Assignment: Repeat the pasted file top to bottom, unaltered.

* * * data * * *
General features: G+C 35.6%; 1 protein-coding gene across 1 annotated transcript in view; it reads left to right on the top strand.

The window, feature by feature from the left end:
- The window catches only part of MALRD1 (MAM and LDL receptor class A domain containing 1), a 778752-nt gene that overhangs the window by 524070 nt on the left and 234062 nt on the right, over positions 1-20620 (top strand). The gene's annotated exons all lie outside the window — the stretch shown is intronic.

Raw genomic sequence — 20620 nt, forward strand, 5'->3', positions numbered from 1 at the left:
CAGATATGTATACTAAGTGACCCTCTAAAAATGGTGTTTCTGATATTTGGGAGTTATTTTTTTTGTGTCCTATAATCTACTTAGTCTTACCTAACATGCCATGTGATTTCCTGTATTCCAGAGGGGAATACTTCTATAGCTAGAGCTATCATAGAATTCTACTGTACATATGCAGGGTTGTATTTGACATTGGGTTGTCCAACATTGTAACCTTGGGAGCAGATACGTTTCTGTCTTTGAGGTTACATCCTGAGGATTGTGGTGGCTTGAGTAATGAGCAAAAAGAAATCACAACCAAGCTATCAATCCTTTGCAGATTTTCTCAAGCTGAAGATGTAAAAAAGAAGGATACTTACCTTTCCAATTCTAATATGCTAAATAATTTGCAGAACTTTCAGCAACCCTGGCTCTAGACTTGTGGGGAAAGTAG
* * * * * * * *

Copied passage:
General features: G+C 35.6%; 1 protein-coding gene across 1 annotated transcript in view; it reads left to right on the top strand.

The window, feature by feature from the left end:
- The window catches only part of MALRD1 (MAM and LDL receptor class A domain containing 1), a 778752-nt gene that overhangs the window by 524070 nt on the left and 234062 nt on the right, over positions 1-20620 (top strand). The gene's annotated exons all lie outside the window — the stretch shown is intronic.

Raw genomic sequence — 20620 nt, forward strand, 5'->3', positions numbered from 1 at the left:
CAGATATGTATACTAAGTGACCCTCTAAAAATGGTGTTTCTGATATTTGGGAGTTATTTTTTTTGTGTCCTATAATCTACTTAGTCTTACCTAACATGCCATGTGATTTCCTGTATTCCAGAGGGGAATACTTCTATAGCTAGAGCTATCATAGAATTCTACTGTACATATGCAGGGTTGTATTTGACATTGGGTTGTCCAACATTGTAACCTTGGGAGCAGATACGTTTCTGTCTTTGAGGTTACATCCTGAGGATTGTGGTGGCTTGAGTAATGAGCAAAAAGAAATCACAACCAAGCTATCAATCCTTTGCAGATTTTCTCAAGCTGAAGATGTAAAAAAGAAGGATACTTACCTTTCCAATTCTAATATGCTAAATAATTTGCAGAACTTTCAGCAACCCTGGCTCTAGACTTGTGGGGAAAGTAG